“I’ve wanted to design food retail my whole career,” admits Simon Rawlings, Creative Director of David Collins Studio. It might come as a surprise that a studio that has designed stores for jewelers David Morris and De Grisogono and fashion brands Jimmy Choo and Alexander McQueen – to say nothing of creating the timeless look of such restaurant icons as The Wolseley and Cecconi’s – waited so long to enter the world of high-end food shopping. But if David Collins Studio is going to commit to a project, it will only ever be the very best.
The Studio has just unveiled the Chocolate Hall at Harrods, the fourth and final of the legendary store’s world-famous Edwardian food halls to be restored and renewed. The Chocolate Hall is the icing on the cake of a £300m investment plan to refurbish much of Harrods’ 1 million sq ft Knightsbridge site.
“When we started designing the four food halls, we understood how we wanted each to be different and how they all had to work together,” Rawlings explains. “We knew that the Roastery and Bake Hall would be a little bit more earthy and the materials a bit darker. The Fresh Market Hall came next, which we wanted to be 100 per cent focused on product. The Dining Hall was about creating an evocative respite from the rest of the shop. And the Chocolate Hall was envisaged as a big, bright space that balanced the importance of the displays with a glamorous, holistic environment.”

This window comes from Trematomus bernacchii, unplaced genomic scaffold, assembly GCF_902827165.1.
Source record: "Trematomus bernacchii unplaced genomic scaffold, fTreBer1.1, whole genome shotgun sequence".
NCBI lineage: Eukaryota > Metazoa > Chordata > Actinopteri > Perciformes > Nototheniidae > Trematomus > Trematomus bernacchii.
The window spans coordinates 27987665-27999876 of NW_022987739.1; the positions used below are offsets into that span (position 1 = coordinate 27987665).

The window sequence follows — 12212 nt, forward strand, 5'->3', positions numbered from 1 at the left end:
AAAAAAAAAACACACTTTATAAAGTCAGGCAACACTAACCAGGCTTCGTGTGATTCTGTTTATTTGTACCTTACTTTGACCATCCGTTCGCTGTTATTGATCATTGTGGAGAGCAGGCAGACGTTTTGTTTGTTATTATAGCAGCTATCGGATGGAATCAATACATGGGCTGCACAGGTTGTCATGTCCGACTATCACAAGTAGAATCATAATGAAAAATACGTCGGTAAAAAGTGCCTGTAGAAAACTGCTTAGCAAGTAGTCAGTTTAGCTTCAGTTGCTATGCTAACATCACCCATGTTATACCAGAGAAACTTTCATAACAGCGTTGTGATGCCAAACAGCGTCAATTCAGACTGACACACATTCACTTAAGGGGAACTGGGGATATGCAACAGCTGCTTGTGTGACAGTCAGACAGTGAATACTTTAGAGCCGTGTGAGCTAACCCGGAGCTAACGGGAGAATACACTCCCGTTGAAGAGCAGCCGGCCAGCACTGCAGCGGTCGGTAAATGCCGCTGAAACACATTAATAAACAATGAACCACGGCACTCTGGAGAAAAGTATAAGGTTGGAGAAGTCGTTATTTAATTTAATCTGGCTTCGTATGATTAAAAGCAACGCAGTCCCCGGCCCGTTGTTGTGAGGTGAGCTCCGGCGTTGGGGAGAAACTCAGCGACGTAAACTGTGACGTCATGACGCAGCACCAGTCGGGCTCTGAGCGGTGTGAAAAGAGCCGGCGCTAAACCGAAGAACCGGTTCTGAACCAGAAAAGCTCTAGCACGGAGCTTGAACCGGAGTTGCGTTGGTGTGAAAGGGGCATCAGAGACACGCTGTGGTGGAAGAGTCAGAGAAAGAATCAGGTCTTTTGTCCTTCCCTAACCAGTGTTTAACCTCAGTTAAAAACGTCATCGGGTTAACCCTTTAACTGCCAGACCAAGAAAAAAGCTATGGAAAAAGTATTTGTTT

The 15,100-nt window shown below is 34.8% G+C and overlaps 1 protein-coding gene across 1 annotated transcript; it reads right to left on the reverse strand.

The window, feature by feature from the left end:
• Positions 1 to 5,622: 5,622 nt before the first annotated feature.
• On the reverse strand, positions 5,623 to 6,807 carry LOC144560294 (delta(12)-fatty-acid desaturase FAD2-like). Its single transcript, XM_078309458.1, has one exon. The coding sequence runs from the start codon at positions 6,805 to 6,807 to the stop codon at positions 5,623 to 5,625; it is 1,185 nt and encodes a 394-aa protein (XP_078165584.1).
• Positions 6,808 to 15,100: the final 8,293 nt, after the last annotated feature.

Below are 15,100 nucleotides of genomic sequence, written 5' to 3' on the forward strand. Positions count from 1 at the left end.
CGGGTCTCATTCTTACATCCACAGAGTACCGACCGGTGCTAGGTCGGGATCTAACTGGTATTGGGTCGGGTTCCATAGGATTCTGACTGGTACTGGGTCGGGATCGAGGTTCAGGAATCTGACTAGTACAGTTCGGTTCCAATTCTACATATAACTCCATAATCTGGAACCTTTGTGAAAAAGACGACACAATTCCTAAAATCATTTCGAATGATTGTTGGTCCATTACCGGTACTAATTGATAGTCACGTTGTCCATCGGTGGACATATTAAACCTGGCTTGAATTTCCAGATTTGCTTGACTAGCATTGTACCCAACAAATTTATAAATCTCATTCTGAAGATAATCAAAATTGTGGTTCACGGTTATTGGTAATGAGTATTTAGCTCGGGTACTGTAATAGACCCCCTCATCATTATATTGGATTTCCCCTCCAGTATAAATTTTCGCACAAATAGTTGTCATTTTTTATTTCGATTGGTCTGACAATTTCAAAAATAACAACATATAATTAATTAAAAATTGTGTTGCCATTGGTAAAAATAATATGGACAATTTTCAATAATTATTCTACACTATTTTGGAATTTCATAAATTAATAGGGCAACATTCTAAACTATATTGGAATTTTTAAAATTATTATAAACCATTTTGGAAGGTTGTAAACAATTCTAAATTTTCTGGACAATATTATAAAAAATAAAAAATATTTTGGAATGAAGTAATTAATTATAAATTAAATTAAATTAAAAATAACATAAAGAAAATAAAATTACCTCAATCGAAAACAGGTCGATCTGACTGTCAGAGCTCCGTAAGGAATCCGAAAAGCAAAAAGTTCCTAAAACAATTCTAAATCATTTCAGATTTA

Each hall presented its specific demands, but the Chocolate Hall posed the greatest challenge of all. “The other halls were quite pared back in their areas of detail,” Rawling says, “whereas the Chocolate Hall was a mass of colour and pattern everywhere. And the product itself can look very untidy because there are lots of bright colours and little boxes and brown squares. Ultimately, we had to do something that would frame the product while not blocking the existing elevations that Historic England want to see.”
The best way to get a sense of the 5,000 sq ft room is to descend the staircase from womenswear. The light, bright space that opens up below feels more like the Beauty Halls (another department with lots of small boxes) than the Food Halls. Look up, and the central viewing gallery from the room’s time as Harrods’ palm-tree department has been replaced with a backlit ceiling which illuminates each of the 11 concessions below.
The brands on offer represent a curated showcase of the world’s foremost chocolate makers. Harrods is the only place in the UK where you can buy To’ak from Ecuador (manufacturer of the world’s most expensive chocolate) as well as being the first location outside France to sell the cult pralines of Le Bonheur. There are also small-batch British producers such as Pump Street Chocolate from Suffolk (which also happens to be owned by Rawlings’ wife Joanna Brennan) and Harrods’ own-label Gold Bars and fruit and nut boxes.
It might sound like a sensory overload, but the small scale of each concession makes browsing easy, whether you’re exploring everything that’s on offer (ideally while nibbling on a strawberry freshly dipped in melted Godiva chocolate) or making a beeline for your favourite brand. “We spent a lot of time looking through the Harrods historic archives to understand how counters looked in the past. But we’ve ensured that the detailing is very crisp and very contemporary.”